What does reading for pleasure look like?

15-20 Minutes each day, depending on age group.
During times when there is center or guided reading work.
Right after or before lunch.
A set time at the end of the day before it is time to go home.
In the morning before breakfast or in the evening before bed.
Before you turn on the TV for late-night cartoons.
Driving in the car.

What does academic reading look like?

Critically reading to understand the purpose of the text, build connections of the text, and to show the skill that the teacher or curriculum desires. 

Ensuring the reader picks up vocabulary, syntax, and building of their comprehension. 

Ultimately, finding books that are engaging and motivating takes time. There are online book finders and of course your local librarian who can help you find the books that are just right for your child.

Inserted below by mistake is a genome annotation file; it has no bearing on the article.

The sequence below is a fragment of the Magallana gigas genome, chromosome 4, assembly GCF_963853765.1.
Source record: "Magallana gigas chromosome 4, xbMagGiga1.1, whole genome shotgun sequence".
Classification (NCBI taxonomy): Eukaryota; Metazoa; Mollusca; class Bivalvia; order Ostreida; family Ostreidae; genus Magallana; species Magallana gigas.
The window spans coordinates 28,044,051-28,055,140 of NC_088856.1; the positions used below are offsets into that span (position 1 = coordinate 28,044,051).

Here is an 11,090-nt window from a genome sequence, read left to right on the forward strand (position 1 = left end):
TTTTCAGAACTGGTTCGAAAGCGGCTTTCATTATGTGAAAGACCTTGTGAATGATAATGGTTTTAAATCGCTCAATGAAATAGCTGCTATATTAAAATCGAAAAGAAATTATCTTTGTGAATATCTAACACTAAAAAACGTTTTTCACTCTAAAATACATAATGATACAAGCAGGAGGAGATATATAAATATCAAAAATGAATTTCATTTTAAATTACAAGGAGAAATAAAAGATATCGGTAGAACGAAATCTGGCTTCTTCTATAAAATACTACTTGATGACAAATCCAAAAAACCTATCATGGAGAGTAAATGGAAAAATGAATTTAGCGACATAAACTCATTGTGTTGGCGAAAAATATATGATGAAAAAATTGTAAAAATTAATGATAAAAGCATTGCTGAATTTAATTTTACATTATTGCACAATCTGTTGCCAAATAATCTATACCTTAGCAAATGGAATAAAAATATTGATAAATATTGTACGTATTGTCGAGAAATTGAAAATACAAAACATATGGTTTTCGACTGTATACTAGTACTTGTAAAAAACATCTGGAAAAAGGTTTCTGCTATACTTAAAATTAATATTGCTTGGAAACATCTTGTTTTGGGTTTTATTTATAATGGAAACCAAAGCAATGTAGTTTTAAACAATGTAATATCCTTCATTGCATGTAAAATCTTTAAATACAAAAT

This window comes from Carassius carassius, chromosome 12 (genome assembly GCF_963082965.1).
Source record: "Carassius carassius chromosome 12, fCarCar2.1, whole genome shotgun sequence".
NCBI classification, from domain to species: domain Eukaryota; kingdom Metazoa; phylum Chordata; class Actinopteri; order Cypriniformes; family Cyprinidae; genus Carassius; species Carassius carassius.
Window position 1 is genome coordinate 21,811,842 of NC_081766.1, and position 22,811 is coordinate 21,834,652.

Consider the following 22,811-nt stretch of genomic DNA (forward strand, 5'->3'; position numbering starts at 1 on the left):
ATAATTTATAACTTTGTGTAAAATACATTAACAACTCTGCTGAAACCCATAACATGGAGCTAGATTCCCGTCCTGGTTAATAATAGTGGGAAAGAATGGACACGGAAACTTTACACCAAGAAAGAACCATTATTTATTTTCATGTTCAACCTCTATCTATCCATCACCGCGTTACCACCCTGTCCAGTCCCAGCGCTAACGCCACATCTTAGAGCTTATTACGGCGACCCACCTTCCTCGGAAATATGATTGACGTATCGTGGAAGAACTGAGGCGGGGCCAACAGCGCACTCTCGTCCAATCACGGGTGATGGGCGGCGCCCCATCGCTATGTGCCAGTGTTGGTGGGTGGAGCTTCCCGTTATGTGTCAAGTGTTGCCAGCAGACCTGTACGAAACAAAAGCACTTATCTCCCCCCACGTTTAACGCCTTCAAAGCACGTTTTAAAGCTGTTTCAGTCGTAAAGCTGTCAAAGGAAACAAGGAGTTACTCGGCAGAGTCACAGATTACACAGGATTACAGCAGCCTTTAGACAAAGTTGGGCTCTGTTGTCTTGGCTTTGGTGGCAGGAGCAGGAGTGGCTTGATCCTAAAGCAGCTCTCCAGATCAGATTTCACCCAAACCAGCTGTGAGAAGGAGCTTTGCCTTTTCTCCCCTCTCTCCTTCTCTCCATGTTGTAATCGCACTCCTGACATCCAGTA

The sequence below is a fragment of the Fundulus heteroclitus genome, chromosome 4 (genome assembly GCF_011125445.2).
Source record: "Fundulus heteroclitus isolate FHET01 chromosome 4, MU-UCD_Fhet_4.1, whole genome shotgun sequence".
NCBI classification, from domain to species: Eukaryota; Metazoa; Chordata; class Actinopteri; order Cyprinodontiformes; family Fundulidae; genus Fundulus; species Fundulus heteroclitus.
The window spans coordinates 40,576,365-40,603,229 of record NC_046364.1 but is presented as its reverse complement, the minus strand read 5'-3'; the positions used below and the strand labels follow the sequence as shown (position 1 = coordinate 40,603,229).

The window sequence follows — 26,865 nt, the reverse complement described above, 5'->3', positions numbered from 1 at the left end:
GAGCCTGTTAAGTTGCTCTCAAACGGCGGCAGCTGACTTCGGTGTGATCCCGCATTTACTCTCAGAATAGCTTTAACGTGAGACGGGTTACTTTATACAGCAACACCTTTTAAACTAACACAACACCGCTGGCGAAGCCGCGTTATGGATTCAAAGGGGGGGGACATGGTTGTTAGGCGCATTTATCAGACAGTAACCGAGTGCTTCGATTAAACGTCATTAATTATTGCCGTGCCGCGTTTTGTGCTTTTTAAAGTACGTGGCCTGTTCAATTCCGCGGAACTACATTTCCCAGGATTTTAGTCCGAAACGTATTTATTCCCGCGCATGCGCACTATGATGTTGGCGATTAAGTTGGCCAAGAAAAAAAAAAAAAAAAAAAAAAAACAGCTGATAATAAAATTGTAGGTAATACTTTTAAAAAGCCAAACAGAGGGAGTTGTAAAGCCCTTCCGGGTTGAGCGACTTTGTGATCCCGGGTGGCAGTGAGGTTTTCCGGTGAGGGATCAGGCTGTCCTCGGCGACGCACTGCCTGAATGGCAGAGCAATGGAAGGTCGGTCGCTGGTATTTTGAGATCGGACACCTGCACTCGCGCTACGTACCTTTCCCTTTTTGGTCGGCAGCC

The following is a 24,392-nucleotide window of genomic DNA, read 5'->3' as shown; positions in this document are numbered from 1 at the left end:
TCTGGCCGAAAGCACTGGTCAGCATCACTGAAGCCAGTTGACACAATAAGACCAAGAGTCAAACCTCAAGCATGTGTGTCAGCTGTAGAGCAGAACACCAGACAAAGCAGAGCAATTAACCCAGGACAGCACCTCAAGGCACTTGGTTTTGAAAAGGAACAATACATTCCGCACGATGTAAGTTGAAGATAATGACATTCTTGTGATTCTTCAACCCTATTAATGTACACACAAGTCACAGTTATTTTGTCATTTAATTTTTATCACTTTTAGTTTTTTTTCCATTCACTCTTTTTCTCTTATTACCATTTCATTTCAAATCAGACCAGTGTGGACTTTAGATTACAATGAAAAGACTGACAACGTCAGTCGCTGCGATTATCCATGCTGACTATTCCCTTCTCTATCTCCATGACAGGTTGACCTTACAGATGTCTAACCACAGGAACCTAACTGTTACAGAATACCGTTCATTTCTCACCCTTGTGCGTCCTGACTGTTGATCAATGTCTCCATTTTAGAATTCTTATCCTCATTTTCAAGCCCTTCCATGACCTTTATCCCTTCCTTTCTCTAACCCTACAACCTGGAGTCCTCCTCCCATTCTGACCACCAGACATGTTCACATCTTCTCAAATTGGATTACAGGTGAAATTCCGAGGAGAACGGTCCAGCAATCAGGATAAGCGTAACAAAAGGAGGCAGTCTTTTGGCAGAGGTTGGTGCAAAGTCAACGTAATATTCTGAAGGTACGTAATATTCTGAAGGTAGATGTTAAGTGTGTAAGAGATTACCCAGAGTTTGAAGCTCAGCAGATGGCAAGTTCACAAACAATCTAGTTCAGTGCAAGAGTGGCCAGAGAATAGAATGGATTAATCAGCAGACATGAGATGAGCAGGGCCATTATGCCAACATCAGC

Reading for Pleasure and Reading for Academics has stark differences. Ultimately if integrated on a daily basis, the reward can be great. Your child will be a reader and he or she will have the skills, stamina, and internal motivation to read.

Here at Pennez, we are looking to support you and your child in your online reading experiences. We have tutoring services, and a product called Read2Think. At Pennez we cater our tutoring services to ensure the books are inclusive and the lessons are on pace for your child. We also encourage parents to listen in on the first few times to exchange knowledge. 

Booklist-Fiction & Nonfiction Books with Black Youth

Booklist-Fiction & Nonfiction Books with Black Youth

  • Children’s books featuring Black authors or Black characters.

  • Black authors nonfiction

  • Young Adult books by Black authors

To celebrate African American and Black authors or characters, a list has been compiled for young readers-middle grade-high school grade readers. The majority of these books were published in 2020 & 2021. There are a few older stories as well.


1. Brown Sugar Babies by Charles R. Smith Jr.

2. Hey Black Child by Useni Eugene Perkins

A poetry book on what it means to be a strong, unique, and know where you are going.

3. Change Sings by Amanda Gorman

4. Time for Kenny by Brian Pinkney

5. Ruby’s Reunion Day Dinner by Angela Dalton

6. Jayden’s Impossible Garden by Mélina Mangal